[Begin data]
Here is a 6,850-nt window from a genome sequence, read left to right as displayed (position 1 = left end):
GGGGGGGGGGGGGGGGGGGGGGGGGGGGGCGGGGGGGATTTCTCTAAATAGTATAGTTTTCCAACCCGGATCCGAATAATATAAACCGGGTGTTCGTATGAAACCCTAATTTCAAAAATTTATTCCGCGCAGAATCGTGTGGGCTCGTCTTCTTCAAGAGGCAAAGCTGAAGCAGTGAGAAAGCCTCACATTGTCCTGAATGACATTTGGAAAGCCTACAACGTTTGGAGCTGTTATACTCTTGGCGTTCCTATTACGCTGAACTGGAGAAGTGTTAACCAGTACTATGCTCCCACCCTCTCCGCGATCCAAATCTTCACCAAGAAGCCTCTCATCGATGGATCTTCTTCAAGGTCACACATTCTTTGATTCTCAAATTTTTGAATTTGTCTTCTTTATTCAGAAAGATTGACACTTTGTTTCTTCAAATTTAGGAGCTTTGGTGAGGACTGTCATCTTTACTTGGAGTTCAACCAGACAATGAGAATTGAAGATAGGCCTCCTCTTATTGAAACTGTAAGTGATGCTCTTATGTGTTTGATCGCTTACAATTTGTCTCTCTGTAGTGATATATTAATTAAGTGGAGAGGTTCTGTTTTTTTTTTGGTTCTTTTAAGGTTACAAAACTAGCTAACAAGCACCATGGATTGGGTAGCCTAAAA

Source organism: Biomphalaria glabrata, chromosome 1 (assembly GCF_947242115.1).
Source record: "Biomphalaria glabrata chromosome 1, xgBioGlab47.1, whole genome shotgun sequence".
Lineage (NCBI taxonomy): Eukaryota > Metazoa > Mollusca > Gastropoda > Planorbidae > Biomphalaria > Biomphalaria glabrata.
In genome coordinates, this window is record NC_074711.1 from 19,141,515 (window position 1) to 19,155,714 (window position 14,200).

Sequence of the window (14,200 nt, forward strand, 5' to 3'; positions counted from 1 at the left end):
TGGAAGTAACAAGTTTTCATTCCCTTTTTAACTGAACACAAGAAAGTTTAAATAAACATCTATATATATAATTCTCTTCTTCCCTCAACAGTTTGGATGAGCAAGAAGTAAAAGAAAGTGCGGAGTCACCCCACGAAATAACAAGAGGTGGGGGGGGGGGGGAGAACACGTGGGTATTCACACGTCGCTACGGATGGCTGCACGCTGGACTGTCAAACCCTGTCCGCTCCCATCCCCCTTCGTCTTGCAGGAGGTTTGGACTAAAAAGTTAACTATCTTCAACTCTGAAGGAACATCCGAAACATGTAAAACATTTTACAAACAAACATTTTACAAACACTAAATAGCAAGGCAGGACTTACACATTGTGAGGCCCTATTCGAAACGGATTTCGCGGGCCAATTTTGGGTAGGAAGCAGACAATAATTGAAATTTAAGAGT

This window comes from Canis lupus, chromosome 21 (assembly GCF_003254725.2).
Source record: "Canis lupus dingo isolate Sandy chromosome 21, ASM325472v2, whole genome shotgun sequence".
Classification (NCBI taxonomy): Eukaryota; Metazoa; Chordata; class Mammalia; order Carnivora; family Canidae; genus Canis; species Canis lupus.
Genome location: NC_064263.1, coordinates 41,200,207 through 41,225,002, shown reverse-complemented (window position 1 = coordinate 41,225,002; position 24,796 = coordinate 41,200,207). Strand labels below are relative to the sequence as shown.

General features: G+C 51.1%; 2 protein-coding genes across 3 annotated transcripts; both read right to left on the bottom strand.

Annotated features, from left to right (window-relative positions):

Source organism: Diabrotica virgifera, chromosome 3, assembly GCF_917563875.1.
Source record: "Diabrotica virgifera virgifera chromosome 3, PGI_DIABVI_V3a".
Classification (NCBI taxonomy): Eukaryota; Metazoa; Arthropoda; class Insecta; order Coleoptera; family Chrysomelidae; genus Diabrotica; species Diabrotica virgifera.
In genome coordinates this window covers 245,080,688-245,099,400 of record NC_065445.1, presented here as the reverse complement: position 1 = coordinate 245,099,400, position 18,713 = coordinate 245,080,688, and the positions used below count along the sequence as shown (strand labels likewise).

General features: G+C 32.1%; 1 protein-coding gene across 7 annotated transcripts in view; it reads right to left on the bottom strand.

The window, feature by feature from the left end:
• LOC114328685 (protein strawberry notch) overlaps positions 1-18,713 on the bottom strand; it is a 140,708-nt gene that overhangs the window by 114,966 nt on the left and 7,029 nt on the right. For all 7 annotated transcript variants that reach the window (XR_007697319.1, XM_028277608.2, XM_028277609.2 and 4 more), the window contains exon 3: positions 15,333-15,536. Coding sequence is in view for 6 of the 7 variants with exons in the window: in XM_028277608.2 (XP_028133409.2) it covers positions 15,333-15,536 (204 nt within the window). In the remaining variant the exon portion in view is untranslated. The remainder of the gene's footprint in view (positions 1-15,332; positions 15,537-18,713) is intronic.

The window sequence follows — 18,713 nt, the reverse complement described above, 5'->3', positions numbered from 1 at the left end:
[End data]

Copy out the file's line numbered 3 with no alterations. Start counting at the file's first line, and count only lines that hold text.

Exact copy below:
Source organism: Biomphalaria glabrata, chromosome 1 (assembly GCF_947242115.1).